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Malcolm Canmore, who gave to Maurice its founder the title of Thane of Lennox. It has been connected by marriage with the Royal Family of Great Britain, with many families of the Sovereigns of Europe, and with most of the ancient Scottish nobility 1.

James Drummond had seven sons—John, James, William, Peter, George, Henry, and David Thomas Ker, the subject of this Memoir. There were four daughters, of whom three died in infancy-Mary, the fourth daughter, married the Rev. Thomas Palmer Hutton, at present Rector of Yockleton, Shropshire, whose sister married David Thomas Ker Drummond. Mrs. Hutton died in 1835, leaving three sons-Mr. Hutton, of Harrow, the Rev. Dr. Hutton, Incumbent of St. Silas, Glasgow, and Mr. Thomas Hutton, who entered the army and died soon after in India. She also left one daughter, Mary, who married M. Piquet, formerly Swiss Consul at Geneva.

Mr. Drummond's father died when David Thomas Ker was only four years old; but in after years he often said how distinctly he remembered his father's death, and everything connected with his funeral. Especially he remembered going with the mourners and standing under the branches of a splendid old tree (still known as King of the Oaks,” which overshadows the peaceful quiet of the old family burying-place belonging to Aberuchill Castle), and bidding a long farewell to the parent whom, even in that short time, he so fondly loved.

His mother was thus left with the sole charge of this large family; and from that time till the day of her death right well and nobly did she discharge towards them the anxious duties of her position. Never was mother more

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Genealogical Memoir of the House of Drummond, by David Malcolm, 1808.

loved than she was by each of her seven sons, and greatly were her patient efforts for their highest good in their early days owned and blessed of God. In speaking of him who is the subject of this Memoir, she often said that he never gave her one hour's anxiety in all his life. As years went on, his care for, and devotion to his mother were such as to be remarked even by strangers. He often said that, to him, the embodiment and expression of everything that was good and holy and true and noble was bound up in the name of " Mother."

For some years before her death she suffered much in consequence of a serious accident, and she delighted to tell how he cared for, and watched over her in the hours of weakness and suffering, tenderly nursing her, and doing everything in his power to lessen her pain. She always thought no one could arrange her pillows and make her comfortable as he did, and doubtless those who knew what he was afterwards in his own home, would understand well what were the tenderness and devotion lavished by such a heart upon such a mother.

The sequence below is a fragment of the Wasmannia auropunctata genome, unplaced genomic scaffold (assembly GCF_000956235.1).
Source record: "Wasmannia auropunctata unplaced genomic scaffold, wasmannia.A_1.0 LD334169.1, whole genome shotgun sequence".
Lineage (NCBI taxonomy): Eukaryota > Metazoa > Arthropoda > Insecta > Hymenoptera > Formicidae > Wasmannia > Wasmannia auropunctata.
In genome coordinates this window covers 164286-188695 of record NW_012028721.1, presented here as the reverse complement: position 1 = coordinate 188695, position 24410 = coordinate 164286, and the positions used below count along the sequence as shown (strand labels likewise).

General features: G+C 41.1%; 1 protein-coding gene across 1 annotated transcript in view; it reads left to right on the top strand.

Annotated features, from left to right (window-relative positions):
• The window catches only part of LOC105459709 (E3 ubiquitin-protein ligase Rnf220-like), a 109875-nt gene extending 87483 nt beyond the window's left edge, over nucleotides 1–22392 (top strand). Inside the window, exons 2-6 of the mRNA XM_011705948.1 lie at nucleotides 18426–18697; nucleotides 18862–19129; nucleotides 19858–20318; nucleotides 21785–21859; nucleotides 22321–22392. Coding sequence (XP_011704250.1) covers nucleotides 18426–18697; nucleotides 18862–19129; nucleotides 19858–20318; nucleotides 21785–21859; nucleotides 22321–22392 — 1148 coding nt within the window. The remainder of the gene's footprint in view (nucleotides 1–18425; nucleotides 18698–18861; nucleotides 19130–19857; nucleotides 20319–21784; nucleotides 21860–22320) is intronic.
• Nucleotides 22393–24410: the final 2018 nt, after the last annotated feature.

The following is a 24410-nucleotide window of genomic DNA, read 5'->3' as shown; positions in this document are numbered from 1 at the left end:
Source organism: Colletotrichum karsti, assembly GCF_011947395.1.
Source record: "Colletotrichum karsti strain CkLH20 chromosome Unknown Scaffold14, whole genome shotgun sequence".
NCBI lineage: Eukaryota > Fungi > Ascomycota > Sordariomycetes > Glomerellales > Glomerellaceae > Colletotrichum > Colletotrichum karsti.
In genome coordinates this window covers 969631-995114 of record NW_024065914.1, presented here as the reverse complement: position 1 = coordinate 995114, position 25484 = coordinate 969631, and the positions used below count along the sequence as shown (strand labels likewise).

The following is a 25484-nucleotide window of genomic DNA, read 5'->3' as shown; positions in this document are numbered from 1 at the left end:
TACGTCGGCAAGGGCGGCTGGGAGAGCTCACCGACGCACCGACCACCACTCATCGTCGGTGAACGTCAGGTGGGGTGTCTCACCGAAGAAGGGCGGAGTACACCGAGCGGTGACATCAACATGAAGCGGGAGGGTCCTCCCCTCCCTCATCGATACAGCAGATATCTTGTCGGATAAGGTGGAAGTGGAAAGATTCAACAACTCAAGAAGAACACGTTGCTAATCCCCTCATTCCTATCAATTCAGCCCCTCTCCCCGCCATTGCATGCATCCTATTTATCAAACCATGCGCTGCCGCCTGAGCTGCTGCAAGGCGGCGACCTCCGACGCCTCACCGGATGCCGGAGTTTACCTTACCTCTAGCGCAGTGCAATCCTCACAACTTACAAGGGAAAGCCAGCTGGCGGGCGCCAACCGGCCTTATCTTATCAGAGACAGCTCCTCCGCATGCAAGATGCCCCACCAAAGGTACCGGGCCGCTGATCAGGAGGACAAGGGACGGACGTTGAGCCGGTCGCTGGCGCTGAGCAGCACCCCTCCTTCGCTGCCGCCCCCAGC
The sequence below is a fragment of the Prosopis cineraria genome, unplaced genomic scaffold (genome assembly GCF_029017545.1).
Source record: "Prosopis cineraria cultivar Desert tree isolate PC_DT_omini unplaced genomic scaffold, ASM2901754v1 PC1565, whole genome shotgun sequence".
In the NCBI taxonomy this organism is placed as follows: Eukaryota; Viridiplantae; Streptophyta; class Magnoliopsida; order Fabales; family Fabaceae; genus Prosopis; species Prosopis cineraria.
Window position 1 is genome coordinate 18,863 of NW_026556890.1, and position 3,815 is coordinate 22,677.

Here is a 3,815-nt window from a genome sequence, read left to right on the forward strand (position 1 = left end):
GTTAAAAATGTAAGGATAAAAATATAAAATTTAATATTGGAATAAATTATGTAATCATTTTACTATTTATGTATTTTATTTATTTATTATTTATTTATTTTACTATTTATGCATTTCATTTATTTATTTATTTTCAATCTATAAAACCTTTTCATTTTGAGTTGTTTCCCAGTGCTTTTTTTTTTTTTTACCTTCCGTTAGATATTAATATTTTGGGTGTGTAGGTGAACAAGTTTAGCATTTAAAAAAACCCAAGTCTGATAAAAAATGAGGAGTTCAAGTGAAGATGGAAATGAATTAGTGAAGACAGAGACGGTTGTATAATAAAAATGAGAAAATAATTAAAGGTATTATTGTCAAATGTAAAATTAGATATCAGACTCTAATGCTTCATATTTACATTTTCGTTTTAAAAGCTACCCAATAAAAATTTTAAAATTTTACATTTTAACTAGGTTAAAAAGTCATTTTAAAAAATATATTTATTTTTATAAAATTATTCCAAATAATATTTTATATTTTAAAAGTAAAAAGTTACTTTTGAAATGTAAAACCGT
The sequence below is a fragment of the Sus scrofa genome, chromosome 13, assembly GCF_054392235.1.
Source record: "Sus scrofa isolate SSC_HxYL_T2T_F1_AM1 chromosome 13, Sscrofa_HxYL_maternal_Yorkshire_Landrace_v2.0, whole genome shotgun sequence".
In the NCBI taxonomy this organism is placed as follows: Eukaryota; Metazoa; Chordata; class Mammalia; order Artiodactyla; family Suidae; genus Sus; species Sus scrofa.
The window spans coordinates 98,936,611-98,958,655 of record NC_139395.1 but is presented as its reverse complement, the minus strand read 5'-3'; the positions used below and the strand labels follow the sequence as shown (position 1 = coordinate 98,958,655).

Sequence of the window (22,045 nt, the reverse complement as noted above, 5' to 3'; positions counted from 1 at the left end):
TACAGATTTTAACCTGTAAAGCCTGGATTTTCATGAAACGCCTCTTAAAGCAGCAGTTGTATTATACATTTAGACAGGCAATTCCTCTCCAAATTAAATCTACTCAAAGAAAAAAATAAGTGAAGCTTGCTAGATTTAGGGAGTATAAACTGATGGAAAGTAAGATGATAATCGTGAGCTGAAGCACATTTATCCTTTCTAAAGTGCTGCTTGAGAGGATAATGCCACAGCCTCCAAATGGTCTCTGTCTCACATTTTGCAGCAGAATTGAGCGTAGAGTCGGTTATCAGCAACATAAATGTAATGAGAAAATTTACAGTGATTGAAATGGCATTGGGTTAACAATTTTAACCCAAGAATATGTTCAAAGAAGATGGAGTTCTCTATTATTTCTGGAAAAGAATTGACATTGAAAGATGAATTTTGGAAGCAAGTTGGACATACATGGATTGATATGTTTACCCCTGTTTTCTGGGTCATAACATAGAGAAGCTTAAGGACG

Towards his brothers there was the same warmth of affection and genial brightness which ever characterized him. They were a singularly united family, in the truest sense of the word—finding no companionship so sweet as that of one another, no happiness equal to that of being all at home together. Their hearts were closely knit in the holiest bonds; and while entering heart and soul into one another's joys and recreations, and giving themselves up to manly amusements with a zest which it was refreshing to witness, there was always the steady, deep undercurrent of strong brotherly love, uniting them together as one man.

Great was their grief when, in after years, the time came for this happy circle to be broken up; and when, one after

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another, the brothers, entering upon different professions, had to leave behind them the much-loved home, with all its bright and sunny joys. But its influence was carried with them wherever they went; and whether in foreign lands, or in their own country-in the army, or the office, or fighting under the banner of the King of kings—they were ever true to the dear old home, and faithful to the early training of her who had passed into the skies; bright examples of what, under God, a true mother can accomplish, in throwing around her children in their youth a shield of purity and holiness, which by God's blessing will shelter them to their latest day, from the evil ways of men.

David was the last surviving member of this happy family. He was educated at the High School and University of Edinburgh, where he studied with a view to entering the legal profession ; and he was for some years in a writer's office, but he never liked the work. His earnest desire was to enter the Church, and he subsequently went to Worcester College, Oxford, to prosecute his studies for the ministry. Bad health, however, interrupted these studies and obliged him to return home for some months, and thus delayed the keeping of his terms at Oxford.